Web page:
The avalanche danger is MODERATE on steep north facing slopes in alpine terrain-wind drifts and wind slabs have been forming and building since yesterday. Human triggered avalanches are possible on wind loaded slopes above treeline. Wind slabs and new storm slabs are loading the buried weak facets and depth hoar that dominate the lower half of the snowpack above treeline.
At mid-elevations in the trees, the avalanche danger is LOW; although unlikely, it remains possible to trigger avalanches on very steep slopes.
Sustained winds of 50-60 mph gusting to over 100 mph continue to form wind slabs and drifts along the Mammoth Crest. Yesterday’s winds blew snow high above ridgelines and along rock ribs in swirling columns. Wind drifts formed everywhere except right under the ridgetops where snow usually creates rounded pillows. Wind deposited snow in the middle of slopes, down the slope near the bottom, and across slopes yesterday. Wind loading continued through the night and will probably continue through most of today.
These drifts will be most common on north through east facing slopes and will be sensitive to any additional load. Over 36 hours of sustained violent storm and hurricane force winds have loaded steep slopes that have up to 2 ft of buried depth hoar and facets at the bottom.
An unusually thick facet and depth hoar layer exists on most north to northeast slopes above tree line in the Mammoth Basin. Recent sun and periods of high thin clouds added a lot of energy to the upper half of the snowpack above and below treeline, and now the old storm snow is a cohesive slab- it might be a hard slab, or sastrugi after this wind event, but the important thing to know is that this layer is being loaded again. The return of below freezing temperatures to alpine regions will activate the facet machine, possibly destabilizing these buried weak layers in rocky, high elevation, shaded north facing terrain.
Snow conditions in the Mammoth Basin were um, kinda ugly yesterday. Strong downslope winds were gusting to 50 mph at 9,000 ft. and wind drifts formed on any open area exposed to the wind. Pine needle drifts often stopped skiing progress. Frozen icy crusts were supportable in most places, and it was difficult to predict where skis would break through. I saw an unusual snow grain yesterday- rounded and clusters of rounds below the crust. The last week of ridiculously high temperatures, thin high clouds and mid-February solar radiation assisted in creating more bonds and a stronger snowpack below treeline. The avalanche danger is Low at middle elevations but isolated areas of instability may exist in steep terrain.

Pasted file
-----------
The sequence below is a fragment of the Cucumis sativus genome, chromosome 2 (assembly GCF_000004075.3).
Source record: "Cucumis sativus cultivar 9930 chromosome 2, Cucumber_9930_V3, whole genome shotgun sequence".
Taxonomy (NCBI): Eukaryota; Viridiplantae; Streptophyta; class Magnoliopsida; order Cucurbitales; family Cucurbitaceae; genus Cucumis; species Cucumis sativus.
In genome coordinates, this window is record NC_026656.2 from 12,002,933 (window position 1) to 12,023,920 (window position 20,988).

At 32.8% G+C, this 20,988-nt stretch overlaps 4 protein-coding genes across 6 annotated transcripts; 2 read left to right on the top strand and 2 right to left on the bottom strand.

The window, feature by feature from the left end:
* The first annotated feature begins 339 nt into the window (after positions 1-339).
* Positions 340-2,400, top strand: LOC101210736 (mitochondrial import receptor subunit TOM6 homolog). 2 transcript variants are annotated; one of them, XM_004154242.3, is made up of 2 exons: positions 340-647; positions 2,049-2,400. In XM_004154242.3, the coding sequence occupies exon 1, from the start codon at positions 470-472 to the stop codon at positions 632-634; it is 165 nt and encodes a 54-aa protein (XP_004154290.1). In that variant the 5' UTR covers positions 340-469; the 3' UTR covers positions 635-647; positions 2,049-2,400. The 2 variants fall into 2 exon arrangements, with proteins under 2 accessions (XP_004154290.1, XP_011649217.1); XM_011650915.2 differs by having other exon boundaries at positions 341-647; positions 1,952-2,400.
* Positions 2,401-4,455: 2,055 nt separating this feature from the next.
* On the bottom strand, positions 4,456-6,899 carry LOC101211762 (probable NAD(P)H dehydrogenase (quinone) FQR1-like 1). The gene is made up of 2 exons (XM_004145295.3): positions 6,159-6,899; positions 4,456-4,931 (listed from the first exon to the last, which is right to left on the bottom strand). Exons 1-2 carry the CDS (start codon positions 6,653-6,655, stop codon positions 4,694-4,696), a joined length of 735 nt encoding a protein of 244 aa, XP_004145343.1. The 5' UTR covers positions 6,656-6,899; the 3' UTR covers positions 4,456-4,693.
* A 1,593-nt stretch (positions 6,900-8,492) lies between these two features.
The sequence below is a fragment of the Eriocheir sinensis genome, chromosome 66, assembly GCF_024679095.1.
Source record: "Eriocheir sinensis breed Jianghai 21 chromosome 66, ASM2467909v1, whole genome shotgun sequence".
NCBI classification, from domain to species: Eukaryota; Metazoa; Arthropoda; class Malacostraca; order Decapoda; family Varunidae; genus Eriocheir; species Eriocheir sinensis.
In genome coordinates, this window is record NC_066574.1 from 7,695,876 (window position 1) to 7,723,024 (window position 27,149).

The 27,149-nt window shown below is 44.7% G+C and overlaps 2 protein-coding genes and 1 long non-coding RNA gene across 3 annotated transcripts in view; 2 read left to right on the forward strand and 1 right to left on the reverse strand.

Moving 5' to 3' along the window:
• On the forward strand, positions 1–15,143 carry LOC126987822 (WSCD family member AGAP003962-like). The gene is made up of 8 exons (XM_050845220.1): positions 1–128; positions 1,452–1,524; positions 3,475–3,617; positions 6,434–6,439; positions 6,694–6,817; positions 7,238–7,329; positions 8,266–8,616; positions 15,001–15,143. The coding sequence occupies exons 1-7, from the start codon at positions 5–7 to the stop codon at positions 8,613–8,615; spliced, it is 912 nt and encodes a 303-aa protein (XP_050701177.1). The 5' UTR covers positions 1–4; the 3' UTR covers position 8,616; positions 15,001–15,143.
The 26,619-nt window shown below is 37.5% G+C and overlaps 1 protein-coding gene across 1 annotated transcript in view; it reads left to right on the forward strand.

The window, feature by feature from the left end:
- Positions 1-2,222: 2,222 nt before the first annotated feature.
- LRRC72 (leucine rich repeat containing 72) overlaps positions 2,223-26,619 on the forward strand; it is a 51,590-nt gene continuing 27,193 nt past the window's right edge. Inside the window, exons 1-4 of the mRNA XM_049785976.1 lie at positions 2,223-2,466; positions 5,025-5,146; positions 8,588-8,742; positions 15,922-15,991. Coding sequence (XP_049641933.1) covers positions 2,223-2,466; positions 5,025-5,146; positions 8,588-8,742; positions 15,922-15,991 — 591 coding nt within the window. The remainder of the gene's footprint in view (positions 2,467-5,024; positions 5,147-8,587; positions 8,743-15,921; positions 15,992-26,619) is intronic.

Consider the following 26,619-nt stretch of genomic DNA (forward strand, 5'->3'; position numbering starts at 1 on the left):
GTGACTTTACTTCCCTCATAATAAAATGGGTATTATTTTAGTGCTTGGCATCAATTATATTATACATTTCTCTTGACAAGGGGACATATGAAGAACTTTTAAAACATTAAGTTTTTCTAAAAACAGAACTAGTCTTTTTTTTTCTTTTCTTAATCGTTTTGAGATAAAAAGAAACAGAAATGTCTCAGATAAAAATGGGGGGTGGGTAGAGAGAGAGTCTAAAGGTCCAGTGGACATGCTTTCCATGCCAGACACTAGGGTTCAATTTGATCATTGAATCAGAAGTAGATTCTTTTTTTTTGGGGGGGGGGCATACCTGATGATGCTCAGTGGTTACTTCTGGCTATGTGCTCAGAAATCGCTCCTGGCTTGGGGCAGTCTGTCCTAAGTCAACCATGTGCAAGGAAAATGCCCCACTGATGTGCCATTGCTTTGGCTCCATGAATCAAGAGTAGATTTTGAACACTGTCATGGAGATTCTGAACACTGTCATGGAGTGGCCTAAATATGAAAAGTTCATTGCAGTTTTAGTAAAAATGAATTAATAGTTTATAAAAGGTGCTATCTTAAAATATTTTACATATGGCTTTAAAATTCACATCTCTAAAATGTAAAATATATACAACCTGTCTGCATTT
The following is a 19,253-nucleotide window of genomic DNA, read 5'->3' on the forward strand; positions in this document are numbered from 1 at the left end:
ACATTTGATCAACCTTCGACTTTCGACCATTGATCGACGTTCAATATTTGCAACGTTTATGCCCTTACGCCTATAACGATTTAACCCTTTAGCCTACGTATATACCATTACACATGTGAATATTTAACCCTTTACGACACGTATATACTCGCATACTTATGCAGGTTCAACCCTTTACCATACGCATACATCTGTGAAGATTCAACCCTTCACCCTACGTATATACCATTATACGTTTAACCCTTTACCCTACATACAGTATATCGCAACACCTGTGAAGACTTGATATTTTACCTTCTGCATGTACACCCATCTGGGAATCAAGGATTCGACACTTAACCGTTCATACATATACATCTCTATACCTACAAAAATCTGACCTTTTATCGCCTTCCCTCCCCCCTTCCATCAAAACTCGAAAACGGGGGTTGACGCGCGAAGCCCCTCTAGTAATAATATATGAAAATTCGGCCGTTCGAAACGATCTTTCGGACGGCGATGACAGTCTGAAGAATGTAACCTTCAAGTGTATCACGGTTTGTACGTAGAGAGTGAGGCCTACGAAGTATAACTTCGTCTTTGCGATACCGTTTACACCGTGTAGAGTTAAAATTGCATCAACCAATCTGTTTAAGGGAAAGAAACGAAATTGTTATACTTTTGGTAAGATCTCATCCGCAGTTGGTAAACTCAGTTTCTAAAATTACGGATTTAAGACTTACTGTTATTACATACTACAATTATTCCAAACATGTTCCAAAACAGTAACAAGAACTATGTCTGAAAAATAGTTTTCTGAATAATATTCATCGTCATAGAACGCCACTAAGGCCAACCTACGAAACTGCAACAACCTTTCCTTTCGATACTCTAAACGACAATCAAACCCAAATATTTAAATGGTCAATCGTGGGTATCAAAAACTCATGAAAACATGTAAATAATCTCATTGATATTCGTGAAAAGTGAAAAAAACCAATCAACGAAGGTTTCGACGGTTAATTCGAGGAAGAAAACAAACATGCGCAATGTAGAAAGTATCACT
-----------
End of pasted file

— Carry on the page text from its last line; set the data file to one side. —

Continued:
At treeline, the snow surface was becoming sastrugi, wave like ridges of snow, 2 ft deep. Two stability tests produced no results on the buried weak layers. The avalanche danger remains MODERATE above treeline because of continuous wind loading. New snow measured on study plots this morning will be hard to find at exposed elevations.
|0600 temperature:||22 deg. F.|
|Max. temperature in the last 24 hours:||30 deg. F.|
|Average wind direction during the last 24 hours:||WSW|
|Average wind speed during the last 24 hours:||70-80 mph|
|Maximum wind gust in the last 24 hours:||93 mph|
|New snowfall in the last 24 hours:||0 inches|
|Total snow depth:||inches|
Strong west and southwest winds are blowing this morning. A few inches of snow accumulated last night on study plots located in the trees. Another inch or two of new snow could fall today but by the afternoon, the storm will move east and skies may clear in the late afternoon. Last night, temperatures were below freezing at 9,000 ft.-the first time in days. Howling winds will die down today from gusts of 80-90 mph yesterday and last night, decreasing to 45-50 later today. Seasonal temperatures return this week with nights cooling off to below freezing.
There is a chance for a colder storm middle of this week.